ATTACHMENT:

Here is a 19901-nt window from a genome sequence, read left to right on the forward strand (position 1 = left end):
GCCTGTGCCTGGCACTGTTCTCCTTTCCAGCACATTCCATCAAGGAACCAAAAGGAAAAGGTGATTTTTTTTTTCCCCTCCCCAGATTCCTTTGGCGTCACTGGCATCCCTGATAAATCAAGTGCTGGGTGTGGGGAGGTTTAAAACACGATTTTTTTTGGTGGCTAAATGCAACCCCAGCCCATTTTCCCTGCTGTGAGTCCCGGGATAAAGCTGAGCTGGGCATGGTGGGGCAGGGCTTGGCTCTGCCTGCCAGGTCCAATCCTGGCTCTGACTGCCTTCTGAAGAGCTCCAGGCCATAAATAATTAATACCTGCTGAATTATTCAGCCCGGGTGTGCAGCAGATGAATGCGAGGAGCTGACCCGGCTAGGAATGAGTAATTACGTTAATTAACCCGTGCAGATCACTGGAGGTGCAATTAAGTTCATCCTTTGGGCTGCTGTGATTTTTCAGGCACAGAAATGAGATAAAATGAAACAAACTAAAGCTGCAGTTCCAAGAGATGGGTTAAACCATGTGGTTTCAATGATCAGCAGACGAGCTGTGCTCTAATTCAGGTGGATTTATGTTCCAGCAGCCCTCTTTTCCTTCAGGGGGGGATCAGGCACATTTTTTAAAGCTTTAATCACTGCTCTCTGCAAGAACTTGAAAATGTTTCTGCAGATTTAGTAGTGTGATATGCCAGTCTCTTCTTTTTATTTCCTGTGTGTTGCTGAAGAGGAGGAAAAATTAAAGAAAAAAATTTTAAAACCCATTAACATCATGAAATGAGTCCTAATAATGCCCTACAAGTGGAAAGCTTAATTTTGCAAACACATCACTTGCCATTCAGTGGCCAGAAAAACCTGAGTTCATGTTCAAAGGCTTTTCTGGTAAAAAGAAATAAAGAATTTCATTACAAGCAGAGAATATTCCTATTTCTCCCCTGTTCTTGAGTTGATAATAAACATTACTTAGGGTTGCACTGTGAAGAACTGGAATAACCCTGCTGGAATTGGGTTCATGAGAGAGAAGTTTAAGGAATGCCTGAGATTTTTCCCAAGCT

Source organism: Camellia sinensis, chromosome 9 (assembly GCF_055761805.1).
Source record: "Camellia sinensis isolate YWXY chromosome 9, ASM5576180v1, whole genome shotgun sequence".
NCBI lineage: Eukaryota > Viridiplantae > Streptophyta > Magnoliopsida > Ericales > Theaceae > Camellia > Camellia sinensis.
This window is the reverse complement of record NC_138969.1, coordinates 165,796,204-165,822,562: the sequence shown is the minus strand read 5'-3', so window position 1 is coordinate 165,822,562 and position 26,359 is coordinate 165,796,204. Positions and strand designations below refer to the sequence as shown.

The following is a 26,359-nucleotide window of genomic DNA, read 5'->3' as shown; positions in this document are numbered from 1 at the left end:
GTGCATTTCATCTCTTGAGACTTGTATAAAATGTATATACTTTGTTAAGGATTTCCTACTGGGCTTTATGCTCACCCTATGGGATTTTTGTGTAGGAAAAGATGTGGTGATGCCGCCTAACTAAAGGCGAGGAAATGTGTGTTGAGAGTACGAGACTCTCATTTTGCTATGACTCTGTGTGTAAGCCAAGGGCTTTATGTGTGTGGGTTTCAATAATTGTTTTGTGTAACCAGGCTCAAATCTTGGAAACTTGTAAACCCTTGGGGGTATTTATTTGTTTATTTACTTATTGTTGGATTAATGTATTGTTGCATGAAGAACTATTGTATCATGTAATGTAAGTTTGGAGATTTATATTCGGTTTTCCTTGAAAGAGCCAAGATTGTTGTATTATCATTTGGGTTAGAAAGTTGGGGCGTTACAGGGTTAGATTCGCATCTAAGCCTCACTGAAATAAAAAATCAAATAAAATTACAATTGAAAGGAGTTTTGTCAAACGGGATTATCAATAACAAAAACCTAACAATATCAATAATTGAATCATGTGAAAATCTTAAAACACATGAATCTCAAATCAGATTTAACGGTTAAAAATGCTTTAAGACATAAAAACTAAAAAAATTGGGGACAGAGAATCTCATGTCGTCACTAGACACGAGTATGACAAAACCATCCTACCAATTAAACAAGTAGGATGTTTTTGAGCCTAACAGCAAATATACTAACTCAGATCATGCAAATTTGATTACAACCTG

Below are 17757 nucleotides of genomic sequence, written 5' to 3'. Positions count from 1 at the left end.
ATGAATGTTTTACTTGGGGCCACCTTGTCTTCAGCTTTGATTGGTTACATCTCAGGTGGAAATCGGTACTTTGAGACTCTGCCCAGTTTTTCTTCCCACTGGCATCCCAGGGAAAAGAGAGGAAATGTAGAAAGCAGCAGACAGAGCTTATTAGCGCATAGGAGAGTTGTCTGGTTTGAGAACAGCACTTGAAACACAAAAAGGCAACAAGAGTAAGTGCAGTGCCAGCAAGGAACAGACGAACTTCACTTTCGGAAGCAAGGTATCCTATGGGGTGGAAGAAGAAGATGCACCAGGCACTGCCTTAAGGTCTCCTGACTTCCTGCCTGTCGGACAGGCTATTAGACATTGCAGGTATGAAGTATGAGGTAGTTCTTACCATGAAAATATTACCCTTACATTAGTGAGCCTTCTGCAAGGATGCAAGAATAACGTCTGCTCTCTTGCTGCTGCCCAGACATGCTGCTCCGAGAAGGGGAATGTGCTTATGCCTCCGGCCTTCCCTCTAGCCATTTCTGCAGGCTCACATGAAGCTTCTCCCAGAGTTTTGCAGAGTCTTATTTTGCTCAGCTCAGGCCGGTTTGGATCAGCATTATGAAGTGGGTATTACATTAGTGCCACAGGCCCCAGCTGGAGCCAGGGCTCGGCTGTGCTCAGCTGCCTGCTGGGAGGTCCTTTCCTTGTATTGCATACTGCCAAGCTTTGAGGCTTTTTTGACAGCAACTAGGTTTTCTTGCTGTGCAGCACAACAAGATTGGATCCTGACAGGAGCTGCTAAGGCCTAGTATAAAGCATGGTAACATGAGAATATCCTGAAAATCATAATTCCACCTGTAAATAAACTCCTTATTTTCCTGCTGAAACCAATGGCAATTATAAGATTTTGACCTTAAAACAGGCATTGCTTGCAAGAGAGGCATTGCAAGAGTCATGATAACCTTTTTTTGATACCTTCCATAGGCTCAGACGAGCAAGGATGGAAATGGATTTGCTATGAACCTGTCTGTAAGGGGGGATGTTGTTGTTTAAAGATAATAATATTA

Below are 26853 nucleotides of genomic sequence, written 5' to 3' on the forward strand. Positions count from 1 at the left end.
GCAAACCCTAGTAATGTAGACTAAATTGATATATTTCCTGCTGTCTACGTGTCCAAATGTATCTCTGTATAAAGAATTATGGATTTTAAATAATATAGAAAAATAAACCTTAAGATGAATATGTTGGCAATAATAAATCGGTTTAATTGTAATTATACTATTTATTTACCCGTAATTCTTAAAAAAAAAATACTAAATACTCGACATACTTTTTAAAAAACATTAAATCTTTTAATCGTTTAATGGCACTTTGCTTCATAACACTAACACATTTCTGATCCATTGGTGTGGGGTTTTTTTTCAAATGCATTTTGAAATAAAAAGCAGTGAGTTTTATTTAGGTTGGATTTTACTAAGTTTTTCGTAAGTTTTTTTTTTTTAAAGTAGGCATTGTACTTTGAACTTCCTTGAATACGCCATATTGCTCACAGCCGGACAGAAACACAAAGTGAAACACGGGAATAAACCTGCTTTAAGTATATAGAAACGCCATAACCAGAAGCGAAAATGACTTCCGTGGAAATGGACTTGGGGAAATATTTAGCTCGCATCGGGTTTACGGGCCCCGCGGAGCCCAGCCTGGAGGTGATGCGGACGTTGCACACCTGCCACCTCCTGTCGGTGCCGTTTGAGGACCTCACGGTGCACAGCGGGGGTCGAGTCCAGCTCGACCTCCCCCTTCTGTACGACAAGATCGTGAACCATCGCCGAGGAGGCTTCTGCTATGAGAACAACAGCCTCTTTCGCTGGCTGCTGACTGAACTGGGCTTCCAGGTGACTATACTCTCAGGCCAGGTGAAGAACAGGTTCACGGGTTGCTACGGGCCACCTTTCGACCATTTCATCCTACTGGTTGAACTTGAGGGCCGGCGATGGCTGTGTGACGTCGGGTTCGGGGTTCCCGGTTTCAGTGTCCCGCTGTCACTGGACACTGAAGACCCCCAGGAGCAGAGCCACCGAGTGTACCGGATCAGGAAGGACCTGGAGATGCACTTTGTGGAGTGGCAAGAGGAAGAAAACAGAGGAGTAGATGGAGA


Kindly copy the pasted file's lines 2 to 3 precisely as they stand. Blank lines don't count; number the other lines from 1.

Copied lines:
GCCTGTGCCTGGCACTGTTCTCCTTTCCAGCACATTCCATCAAGGAACCAAAAGGAAAAGGTGATTTTTTTTTTCCCCTCCCCAGATTCCTTTGGCGTCACTGGCATCCCTGATAAATCAAGTGCTGGGTGTGGGGAGGTTTAAAACACGATTTTTTTTGGTGGCTAAATGCAACCCCAGCCCATTTTCCCTGCTGTGAGTCCCGGGATAAAGCTGAGCTGGGCATGGTGGGGCAGGGCTTGGCTCTGCCTGCCAGGTCCAATCCTGGCTCTGACTGCCTTCTGAAGAGCTCCAGGCCATAAATAATTAATACCTGCTGAATTATTCAGCCCGGGTGTGCAGCAGATGAATGCGAGGAGCTGACCCGGCTAGGAATGAGTAATTACGTTAATTAACCCGTGCAGATCACTGGAGGTGCAATTAAGTTCATCCTTTGGGCTGCTGTGATTTTTCAGGCACAGAAATGAGATAAAATGAAACAAACTAAAGCTGCAGTTCCAAGAGATGGGTTAAACCATGTGGTTTCAATGATCAGCAGACGAGCTGTGCTCTAATTCAGGTGGATTTATGTTCCAGCAGCCCTCTTTTCCTTCAGGGGGGGATCAGGCACATTTTTTAAAGCTTTAATCACTGCTCTCTGCAAGAACTTGAAAATGTTTCTGCAGATTTAGTAGTGTGATATGCCAGTCTCTTCTTTTTATTTCCTGTGTGTTGCTGAAGAGGAGGAAAAATTAAAGAAAAAAATTTTAAAACCCATTAACATCATGAAATGAGTCCTAATAATGCCCTACAAGTGGAAAGCTTAATTTTGCAAACACATCACTTGCCATTCAGTGGCCAGAAAAACCTGAGTTCATGTTCAAAGGCTTTTCTGGTAAAAAGAAATAAAGAATTTCATTACAAGCAGAGAATATTCCTATTTCTCCCCTGTTCTTGAGTTGATAATAAACATTACTTAGGGTTGCACTGTGAAGAACTGGAATAACCCTGCTGGAATTGGGTTCATGAGAGAGAAGTTTAAGGAATGCCTGAGATTTTTCCCAAGCT

Source organism: Camellia sinensis, chromosome 9 (assembly GCF_055761805.1).